Ex-Coaches Seek $18M in Discrimination Suit Damages | Athletic Business

Ex-Coaches Seek $18M in Discrimination Suit Damages

Three former coaches at the University of Minnesota Duluth are seeking $18 million in damages in a lawsuit filed against The Board of Regents of the University of Minnesota.

The most recent documents were filed last week in U.S. District Court for the District of Minnesota, the Duluth News Tribune reported. The filings stem from a lawsuit filed last September by former Minnesota Duluth head coaches Shannon Miller (women’s hockey) Jen Banford (softball) and Annette Wiles (women’s basketball). Monday’s hearing in the case likely will focus on scheduling a trial date, according to the newspaper.

Miller, Banford and Wiles claim in court documents their contracts were not renewed based on age, gender, sexual orientation and national origin discrimination. All three identify as gay, according to court documents. Banford and Miller are Canadian.

The former coaches also claim “discrimination by an educational institution receiving federal assistance, reprisal because of their reporting of that discrimination, creation of a hostile work environment, violation of federal and state equal pay statutes, and violation of the Minnesota Whistleblower Act,” according to court documents.

Miller is seeking $8 million in damages; Banford and Wiles are each seeking $5 million in damages.

“Because Defendant’s conduct has caused ongoing damages for each Plaintiff, it is not possible to provide an accurate itemization of damages at this time,” according to a filing from last Wednesday. “However, Plaintiffs’ have reasonably calculated their aggregate losses to be approximately $18,000,000.”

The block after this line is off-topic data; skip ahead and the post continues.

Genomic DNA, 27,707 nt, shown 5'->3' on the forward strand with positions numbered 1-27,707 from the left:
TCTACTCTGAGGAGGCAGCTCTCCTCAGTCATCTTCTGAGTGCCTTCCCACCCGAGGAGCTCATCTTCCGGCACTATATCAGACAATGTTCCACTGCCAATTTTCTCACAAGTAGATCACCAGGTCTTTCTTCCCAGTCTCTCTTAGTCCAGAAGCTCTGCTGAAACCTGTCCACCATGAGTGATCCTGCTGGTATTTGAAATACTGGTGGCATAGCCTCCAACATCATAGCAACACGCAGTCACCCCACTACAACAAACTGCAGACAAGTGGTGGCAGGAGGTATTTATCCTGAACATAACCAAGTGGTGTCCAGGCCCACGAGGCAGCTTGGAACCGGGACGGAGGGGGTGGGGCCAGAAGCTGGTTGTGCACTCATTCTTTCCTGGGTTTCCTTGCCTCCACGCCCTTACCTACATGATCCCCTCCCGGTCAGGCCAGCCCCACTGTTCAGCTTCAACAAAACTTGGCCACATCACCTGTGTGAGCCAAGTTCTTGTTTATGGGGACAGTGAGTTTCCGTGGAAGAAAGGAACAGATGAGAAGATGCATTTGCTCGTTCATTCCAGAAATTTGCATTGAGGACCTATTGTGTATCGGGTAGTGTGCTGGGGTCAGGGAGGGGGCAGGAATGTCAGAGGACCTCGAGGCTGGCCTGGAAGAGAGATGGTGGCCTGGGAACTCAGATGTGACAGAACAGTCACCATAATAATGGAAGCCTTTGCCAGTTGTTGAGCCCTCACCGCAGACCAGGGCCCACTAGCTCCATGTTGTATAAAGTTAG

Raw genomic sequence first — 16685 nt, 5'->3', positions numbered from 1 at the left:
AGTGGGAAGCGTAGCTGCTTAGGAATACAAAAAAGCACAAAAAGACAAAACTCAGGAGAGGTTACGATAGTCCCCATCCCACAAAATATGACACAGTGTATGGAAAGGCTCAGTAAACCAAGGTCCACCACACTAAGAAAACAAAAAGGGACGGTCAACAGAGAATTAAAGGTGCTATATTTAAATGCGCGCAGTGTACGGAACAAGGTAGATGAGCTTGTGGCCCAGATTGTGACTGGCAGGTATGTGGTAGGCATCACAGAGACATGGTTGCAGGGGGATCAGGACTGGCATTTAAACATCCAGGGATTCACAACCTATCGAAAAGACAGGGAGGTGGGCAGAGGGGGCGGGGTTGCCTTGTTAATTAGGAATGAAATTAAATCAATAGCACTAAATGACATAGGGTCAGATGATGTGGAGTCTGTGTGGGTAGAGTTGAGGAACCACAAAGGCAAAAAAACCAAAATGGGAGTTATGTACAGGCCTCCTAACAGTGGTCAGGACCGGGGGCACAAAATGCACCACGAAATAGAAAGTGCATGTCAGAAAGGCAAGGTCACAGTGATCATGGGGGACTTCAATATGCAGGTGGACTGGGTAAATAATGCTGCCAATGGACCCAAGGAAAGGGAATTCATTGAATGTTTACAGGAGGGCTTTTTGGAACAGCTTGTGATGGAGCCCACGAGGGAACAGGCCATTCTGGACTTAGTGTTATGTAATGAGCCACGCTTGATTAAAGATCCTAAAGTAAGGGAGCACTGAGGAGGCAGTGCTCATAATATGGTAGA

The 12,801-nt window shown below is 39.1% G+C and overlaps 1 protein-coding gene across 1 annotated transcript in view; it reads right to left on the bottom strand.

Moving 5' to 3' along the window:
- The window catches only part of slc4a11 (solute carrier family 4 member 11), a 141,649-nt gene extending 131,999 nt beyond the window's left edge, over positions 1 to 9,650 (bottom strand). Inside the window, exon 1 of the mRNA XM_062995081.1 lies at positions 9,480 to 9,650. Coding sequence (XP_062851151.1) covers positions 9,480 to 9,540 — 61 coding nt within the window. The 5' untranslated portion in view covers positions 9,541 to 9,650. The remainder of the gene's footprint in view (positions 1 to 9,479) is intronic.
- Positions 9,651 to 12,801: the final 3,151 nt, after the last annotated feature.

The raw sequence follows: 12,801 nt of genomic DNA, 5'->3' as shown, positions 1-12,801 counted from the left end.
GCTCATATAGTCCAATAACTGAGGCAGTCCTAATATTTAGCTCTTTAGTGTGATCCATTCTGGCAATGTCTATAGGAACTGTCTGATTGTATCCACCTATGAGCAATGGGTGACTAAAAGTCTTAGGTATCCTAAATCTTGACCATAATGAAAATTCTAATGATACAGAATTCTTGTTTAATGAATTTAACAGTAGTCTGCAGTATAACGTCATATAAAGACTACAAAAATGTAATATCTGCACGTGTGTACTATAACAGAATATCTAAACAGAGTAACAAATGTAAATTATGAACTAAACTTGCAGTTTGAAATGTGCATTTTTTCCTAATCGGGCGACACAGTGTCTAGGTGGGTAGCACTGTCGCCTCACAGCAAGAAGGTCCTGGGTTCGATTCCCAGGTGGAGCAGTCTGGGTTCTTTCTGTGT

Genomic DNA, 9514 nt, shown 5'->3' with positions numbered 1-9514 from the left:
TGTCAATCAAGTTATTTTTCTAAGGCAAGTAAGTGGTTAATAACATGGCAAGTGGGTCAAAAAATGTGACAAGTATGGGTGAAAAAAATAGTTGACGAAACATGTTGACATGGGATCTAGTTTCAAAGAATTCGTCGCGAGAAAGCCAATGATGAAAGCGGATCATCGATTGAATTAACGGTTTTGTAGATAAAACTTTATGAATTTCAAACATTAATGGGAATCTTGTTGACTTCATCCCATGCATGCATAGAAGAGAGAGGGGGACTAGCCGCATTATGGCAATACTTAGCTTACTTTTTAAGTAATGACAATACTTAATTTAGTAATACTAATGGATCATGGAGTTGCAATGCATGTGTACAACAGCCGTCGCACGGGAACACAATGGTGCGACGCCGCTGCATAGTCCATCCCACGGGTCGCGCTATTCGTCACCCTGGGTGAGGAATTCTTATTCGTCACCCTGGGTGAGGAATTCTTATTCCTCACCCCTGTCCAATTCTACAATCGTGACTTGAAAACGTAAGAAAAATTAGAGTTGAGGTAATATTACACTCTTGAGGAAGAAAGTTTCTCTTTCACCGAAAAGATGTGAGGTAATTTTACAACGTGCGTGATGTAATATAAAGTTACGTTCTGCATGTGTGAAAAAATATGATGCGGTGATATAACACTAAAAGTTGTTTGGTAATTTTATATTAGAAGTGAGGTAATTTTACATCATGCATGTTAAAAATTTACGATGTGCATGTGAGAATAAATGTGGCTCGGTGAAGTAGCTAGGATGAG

In a response also filed last week, the university denied all claims made by the former coaches.

“Plaintiffs’ allegation that they received unequal pay for equal work is meritless,” the university said in the filing. “Compensation for each employee depends on job performance, duties and responsibilities, and market conditions. An employee’s gender and sexual orientation were not considered in determining compensation.”

Furthermore, University of Minnesota Duluth spokesperson Lynne Williams told the newspaper the university continues to refute the discrimination claims and plans “to make our case aggressively through the legal process.”

Miller won five NCAA Division I national championships and took her teams to 11 Frozen Fours during her 16-year career. In addition to serving as the head softball coach, Banford also was the director of operations for the women’s hockey team. According to court documents, Miller and Banford’s contracts were not renewed in December 2014.

Wiles was the head women’s basketball coach from 2008 until she claims she was forced to resign last June, “due to the hostile and discriminatory environment created by the University,” according to the lawsuit.

Last November, the three former coaches and five current or former student-athletes at Minnesota Duluth filed a Title IX complaint against the university. From the News Tribune:

The complaint asks the federal Office for Civil Rights to investigate UMD on more than 50 gender discrimination allegations between women’s and men’s sports teams. The alleged disparities relate to funding for travel, meals, recruiting, scholarships and meals. Title IX is the federal law that bars schools that receive federal money from discriminating based on gender. The university has disputed those claims.

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